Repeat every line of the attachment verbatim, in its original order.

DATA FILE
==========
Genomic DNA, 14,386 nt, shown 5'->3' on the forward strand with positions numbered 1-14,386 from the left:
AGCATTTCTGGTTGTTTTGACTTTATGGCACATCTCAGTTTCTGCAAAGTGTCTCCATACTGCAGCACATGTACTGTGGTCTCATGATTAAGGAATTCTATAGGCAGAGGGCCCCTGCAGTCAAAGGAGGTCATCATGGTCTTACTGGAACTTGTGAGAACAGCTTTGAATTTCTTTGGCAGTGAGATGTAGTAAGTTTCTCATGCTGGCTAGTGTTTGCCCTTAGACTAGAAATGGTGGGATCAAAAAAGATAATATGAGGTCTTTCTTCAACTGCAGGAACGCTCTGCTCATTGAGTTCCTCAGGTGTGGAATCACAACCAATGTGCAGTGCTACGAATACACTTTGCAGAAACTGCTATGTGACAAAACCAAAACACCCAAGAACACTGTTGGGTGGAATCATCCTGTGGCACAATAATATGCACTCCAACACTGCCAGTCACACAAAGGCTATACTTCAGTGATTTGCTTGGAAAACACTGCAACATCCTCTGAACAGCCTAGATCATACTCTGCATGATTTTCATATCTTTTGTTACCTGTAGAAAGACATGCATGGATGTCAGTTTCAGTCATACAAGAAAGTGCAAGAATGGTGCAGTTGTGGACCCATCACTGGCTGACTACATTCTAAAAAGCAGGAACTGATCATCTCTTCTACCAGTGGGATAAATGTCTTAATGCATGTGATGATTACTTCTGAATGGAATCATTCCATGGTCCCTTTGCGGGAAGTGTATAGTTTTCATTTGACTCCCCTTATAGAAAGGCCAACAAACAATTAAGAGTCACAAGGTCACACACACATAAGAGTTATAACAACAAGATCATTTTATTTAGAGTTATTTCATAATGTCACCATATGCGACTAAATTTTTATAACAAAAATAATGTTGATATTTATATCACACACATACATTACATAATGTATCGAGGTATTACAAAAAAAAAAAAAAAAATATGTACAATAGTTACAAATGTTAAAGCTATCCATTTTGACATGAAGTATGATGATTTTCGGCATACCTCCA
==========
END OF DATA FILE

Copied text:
Genomic DNA, 14,386 nt, shown 5'->3' on the forward strand with positions numbered 1-14,386 from the left:
AGCATTTCTGGTTGTTTTGACTTTATGGCACATCTCAGTTTCTGCAAAGTGTCTCCATACTGCAGCACATGTACTGTGGTCTCATGATTAAGGAATTCTATAGGCAGAGGGCCCCTGCAGTCAAAGGAGGTCATCATGGTCTTACTGGAACTTGTGAGAACAGCTTTGAATTTCTTTGGCAGTGAGATGTAGTAAGTTTCTCATGCTGGCTAGTGTTTGCCCTTAGACTAGAAATGGTGGGATCAAAAAAGATAATATGAGGTCTTTCTTCAACTGCAGGAACGCTCTGCTCATTGAGTTCCTCAGGTGTGGAATCACAACCAATGTGCAGTGCTACGAATACACTTTGCAGAAACTGCTATGTGACAAAACCAAAACACCCAAGAACACTGTTGGGTGGAATCATCCTGTGGCACAATAATATGCACTCCAACACTGCCAGTCACACAAAGGCTATACTTCAGTGATTTGCTTGGAAAACACTGCAACATCCTCTGAACAGCCTAGATCATACTCTGCATGATTTTCATATCTTTTGTTACCTGTAGAAAGACATGCATGGATGTCAGTTTCAGTCATACAAGAAAGTGCAAGAATGGTGCAGTTGTGGACCCATCACTGGCTGACTACATTCTAAAAAGCAGGAACTGATCATCTCTTCTACCAGTGGGATAAATGTCTTAATGCATGTGATGATTACTTCTGAATGGAATCATTCCATGGTCCCTTTGCGGGAAGTGTATAGTTTTCATTTGACTCCCCTTATAGAAAGGCCAACAAACAATTAAGAGTCACAAGGTCACACACACATAAGAGTTATAACAACAAGATCATTTTATTTAGAGTTATTTCATAATGTCACCATATGCGACTAAATTTTTATAACAAAAATAATGTTGATATTTATATCACACACATACATTACATAATGTATCGAGGTATTACAAAAAAAAAAAAAAAAATATGTACAATAGTTACAAATGTTAAAGCTATCCATTTTGACATGAAGTATGATGATTTTCGGCATACCTCCA